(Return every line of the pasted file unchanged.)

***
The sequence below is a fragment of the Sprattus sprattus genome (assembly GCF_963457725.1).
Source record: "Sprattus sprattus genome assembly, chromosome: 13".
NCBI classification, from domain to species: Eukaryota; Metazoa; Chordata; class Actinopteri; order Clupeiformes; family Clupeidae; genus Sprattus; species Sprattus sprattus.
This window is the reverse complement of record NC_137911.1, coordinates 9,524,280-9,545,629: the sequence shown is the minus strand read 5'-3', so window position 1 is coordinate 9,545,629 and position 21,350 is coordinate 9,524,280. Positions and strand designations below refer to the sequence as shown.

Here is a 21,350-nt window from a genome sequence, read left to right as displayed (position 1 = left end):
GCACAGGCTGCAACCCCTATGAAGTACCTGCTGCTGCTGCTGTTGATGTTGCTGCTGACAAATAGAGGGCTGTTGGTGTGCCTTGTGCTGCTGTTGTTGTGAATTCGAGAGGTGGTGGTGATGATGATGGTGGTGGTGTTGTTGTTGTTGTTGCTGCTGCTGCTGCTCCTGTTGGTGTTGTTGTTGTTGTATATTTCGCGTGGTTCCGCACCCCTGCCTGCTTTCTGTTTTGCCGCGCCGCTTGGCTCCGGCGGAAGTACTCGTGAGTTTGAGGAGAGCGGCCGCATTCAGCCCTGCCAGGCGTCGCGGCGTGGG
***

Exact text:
The sequence below is a fragment of the Sprattus sprattus genome (assembly GCF_963457725.1).
Source record: "Sprattus sprattus genome assembly, chromosome: 13".
NCBI classification, from domain to species: Eukaryota; Metazoa; Chordata; class Actinopteri; order Clupeiformes; family Clupeidae; genus Sprattus; species Sprattus sprattus.
This window is the reverse complement of record NC_137911.1, coordinates 9,524,280-9,545,629: the sequence shown is the minus strand read 5'-3', so window position 1 is coordinate 9,545,629 and position 21,350 is coordinate 9,524,280. Positions and strand designations below refer to the sequence as shown.

Here is a 21,350-nt window from a genome sequence, read left to right as displayed (position 1 = left end):
GCACAGGCTGCAACCCCTATGAAGTACCTGCTGCTGCTGCTGTTGATGTTGCTGCTGACAAATAGAGGGCTGTTGGTGTGCCTTGTGCTGCTGTTGTTGTGAATTCGAGAGGTGGTGGTGATGATGATGGTGGTGGTGTTGTTGTTGTTGTTGCTGCTGCTGCTGCTCCTGTTGGTGTTGTTGTTGTTGTATATTTCGCGTGGTTCCGCACCCCTGCCTGCTTTCTGTTTTGCCGCGCCGCTTGGCTCCGGCGGAAGTACTCGTGAGTTTGAGGAGAGCGGCCGCATTCAGCCCTGCCAGGCGTCGCGGCGTGGG